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It's my understanding that a z-score can only be calculated and accurately used for data sets that are normally distributed.

Since "perfect" normal distribution almost never occurs in real-world data (where "perfect" normal distribution is defined as 1. The mean, median, and mode all equal the same number, 2. the distribution is perfectly symmetrical between all standard deviations on both sides of the mean, and 3. the distribution is asymptotic), how "close" can the distribution be to perfectly normal for the z-score to still be a valid statistical measure?

If the answer is it has to be a perfectly normal distribution, then my question is why is the z-score so important since it would seldom be a valid measure on real-world data?

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    $\begingroup$ Could you explain what you mean by "accurately used" and "valid measure"? $\endgroup$ – whuber Nov 17 '14 at 1:19
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    $\begingroup$ What you describe as "normal distribution" (the "perfect" is not needed -instead we attach "approximate" when all these properties do not hold exactly), is the description of any unimodal, symmetrical around its mean distribution, with support over the extended reals: Laplace, Logistic, and t-distribution come easily to mind, alongside the normal. $\endgroup$ – Alecos Papadopoulos Nov 17 '14 at 2:30
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    $\begingroup$ It can be calculated for anything you can compute means and standard deviations for. No matter what the distribution, it measures the number of standard deviations each observation is from the mean. As for whether it's all that meaningful when the distribution isn't reasonably close to normal, that's another question - one that would partly depend on the application. [It's a tool I use extremely rarely, but in most of my applications the measurements I generally deal with are meaningful quantities without standardizing.] $\endgroup$ – Glen_b Nov 17 '14 at 7:22
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Technically, z-scoring does not depend on any distributional assumptions, such as normality. It's just a way of describing how far observations are from the mean, no matter what the distribution happens to be. So no harm in z-scoring non-normal variables.

The main caveat is that z-scores tend to be more informative for distributions that are at least approximately symmetric about the mean (which includes normal distributions, but also many others), and less informative for highly skewed distributions. The reason is because in skewed distributions, two observations that lie on opposite side of the mean can have the same absolute z-score despite one being much more/less probable than the other.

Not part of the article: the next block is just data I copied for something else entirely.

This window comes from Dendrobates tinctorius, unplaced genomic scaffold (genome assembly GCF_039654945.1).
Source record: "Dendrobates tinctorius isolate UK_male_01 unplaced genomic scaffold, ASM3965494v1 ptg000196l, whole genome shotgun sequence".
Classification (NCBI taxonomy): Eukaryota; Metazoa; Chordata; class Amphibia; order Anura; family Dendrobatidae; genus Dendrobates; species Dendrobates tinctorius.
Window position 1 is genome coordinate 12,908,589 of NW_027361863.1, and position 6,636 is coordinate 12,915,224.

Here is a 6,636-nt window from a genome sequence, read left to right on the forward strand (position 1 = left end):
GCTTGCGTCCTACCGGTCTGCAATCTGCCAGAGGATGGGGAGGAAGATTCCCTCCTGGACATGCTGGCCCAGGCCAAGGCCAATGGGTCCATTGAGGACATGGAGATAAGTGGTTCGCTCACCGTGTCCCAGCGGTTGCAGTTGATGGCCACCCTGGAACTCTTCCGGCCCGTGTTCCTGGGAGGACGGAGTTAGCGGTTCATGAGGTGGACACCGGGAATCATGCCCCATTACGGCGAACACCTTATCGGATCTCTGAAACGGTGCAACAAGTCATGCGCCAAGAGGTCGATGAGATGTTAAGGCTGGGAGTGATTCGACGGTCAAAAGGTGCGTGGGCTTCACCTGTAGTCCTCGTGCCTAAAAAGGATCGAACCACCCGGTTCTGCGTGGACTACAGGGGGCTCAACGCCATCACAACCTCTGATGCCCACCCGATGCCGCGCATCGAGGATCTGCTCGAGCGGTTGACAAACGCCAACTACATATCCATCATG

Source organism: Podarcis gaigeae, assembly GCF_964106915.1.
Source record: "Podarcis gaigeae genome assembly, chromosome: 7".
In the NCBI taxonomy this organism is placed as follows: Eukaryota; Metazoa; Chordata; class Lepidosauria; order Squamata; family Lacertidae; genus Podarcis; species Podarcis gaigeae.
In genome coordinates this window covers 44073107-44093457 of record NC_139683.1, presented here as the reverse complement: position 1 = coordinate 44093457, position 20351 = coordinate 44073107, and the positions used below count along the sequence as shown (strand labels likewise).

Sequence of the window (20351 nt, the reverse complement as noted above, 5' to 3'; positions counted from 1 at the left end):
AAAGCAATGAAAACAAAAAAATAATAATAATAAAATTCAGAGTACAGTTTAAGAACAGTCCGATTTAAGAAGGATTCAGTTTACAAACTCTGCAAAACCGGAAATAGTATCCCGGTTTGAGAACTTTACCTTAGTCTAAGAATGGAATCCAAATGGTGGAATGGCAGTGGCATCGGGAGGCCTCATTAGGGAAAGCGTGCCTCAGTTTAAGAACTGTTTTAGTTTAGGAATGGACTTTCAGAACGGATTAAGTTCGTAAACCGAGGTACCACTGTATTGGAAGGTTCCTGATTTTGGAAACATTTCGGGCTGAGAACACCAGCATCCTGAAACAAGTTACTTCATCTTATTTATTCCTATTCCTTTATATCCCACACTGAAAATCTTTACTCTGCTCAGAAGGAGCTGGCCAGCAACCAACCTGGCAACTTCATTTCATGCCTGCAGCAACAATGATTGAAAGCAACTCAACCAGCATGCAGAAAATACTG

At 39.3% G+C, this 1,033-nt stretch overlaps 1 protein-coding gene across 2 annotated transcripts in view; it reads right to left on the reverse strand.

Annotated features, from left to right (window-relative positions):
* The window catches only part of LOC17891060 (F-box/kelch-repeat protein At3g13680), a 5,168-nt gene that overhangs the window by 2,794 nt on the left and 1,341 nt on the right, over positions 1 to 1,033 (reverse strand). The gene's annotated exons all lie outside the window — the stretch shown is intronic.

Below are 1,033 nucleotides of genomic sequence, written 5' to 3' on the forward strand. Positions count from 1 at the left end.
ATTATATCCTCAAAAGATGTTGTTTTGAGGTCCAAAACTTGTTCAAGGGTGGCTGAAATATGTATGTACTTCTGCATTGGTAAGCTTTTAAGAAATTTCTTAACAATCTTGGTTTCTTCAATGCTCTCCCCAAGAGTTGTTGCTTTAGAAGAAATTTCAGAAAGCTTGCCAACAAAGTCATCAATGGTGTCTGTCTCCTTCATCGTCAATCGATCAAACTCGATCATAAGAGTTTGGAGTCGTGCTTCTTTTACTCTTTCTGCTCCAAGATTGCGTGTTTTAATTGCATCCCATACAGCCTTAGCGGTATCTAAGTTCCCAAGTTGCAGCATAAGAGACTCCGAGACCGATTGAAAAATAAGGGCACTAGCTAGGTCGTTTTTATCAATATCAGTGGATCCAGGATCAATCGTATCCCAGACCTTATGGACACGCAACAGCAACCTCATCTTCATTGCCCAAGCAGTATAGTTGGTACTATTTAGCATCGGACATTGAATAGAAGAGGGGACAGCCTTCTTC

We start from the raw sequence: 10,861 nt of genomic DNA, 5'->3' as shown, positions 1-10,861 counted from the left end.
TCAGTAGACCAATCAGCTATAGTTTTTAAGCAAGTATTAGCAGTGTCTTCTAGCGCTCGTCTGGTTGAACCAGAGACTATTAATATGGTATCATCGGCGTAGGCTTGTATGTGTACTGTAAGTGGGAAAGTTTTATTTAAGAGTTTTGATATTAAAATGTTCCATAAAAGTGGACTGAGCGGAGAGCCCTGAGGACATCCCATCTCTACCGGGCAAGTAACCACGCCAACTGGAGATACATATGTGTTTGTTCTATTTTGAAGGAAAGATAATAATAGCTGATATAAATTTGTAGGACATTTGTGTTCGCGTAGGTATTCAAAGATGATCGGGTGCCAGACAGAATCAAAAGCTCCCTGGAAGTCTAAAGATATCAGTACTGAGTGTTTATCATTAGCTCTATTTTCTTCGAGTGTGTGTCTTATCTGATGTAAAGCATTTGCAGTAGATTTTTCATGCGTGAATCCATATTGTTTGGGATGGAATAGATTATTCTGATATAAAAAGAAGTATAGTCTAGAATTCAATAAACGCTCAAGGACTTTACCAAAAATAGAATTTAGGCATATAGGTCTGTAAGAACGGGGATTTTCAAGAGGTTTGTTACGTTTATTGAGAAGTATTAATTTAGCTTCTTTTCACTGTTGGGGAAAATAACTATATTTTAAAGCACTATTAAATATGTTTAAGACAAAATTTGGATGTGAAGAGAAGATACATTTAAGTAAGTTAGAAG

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Not exactly, z-score is just a form a transformation. What it does is replacing the measurement unit with "number of standard deviations" away from the mean. Hence, it's a convenient tool when someone wants to compare two variables that are measured in different units.

What you mentioned about normal distribution is not really a condition for using z-score, but an additional perk to z-score interpretation. When a distribution is normal, approximately 68% of the data will be between -1 to 1 SD, 95% between -2 to 2 SD, and 99.7% between -3 to 3 SD. (see image here). The same, however, cannot be said for non-normal distributions.

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  • $\begingroup$ Ah, super. Thank you!! I think my mistake is that you just can't use the z-score table if this distribution is not normal. Does this make sense? $\endgroup$ – Gary Nov 17 '14 at 1:46
  • $\begingroup$ @Gary Correct, for instance if the distribution is not normal then the area at the right end may no longer be 2.5% at z-score of 1.96. $\endgroup$ – Penguin_Knight Nov 17 '14 at 1:51
  • $\begingroup$ Penguin_Knight: Terrific, thanks so much for the quick reply. You've been a HUGE HELP!! $\endgroup$ – Gary Nov 17 '14 at 1:54
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Z Score Formula = (x – μ) / ơ

There is no relation distribution with z-score. To find out z score you just need three things. data point(x), mean(μ) and standard deviation(ơ). It does not limit to any specific distribution. To transform any data point to a z-score is called standardization and z-score has no unit.

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    $\begingroup$ Fine, but what does this add to previous answers? $\endgroup$ – Nick Cox Oct 31 at 13:28
  • $\begingroup$ z-score has no unit. $\endgroup$ – Ahmad Sharif Nov 1 at 12:26
  • $\begingroup$ Indeed; that is tacit in other answers but not explicit. So, why not improve your answer to explain why it has no units? $\endgroup$ – Nick Cox Nov 1 at 12:41
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I still makes sense to approximate the data as normal in certain instances...for most instances you would need to use substitute non-parametric tests such is Mann-Whitney etc.Also statisticians substitute Z scores with T scores to get more valid estimation read more about Z tables and z score...

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    $\begingroup$ The terseness and vagueness of this post (with its generic references to "certain instances" and "most instances") makes it all too possible for readers to interpret it in ways that are seriously mistaken. The last statement about substituting is surprising; I cannot find any way to interpret it that would make it correct. Perhaps you could offer more explanation? $\endgroup$ – whuber Apr 17 '15 at 15:18

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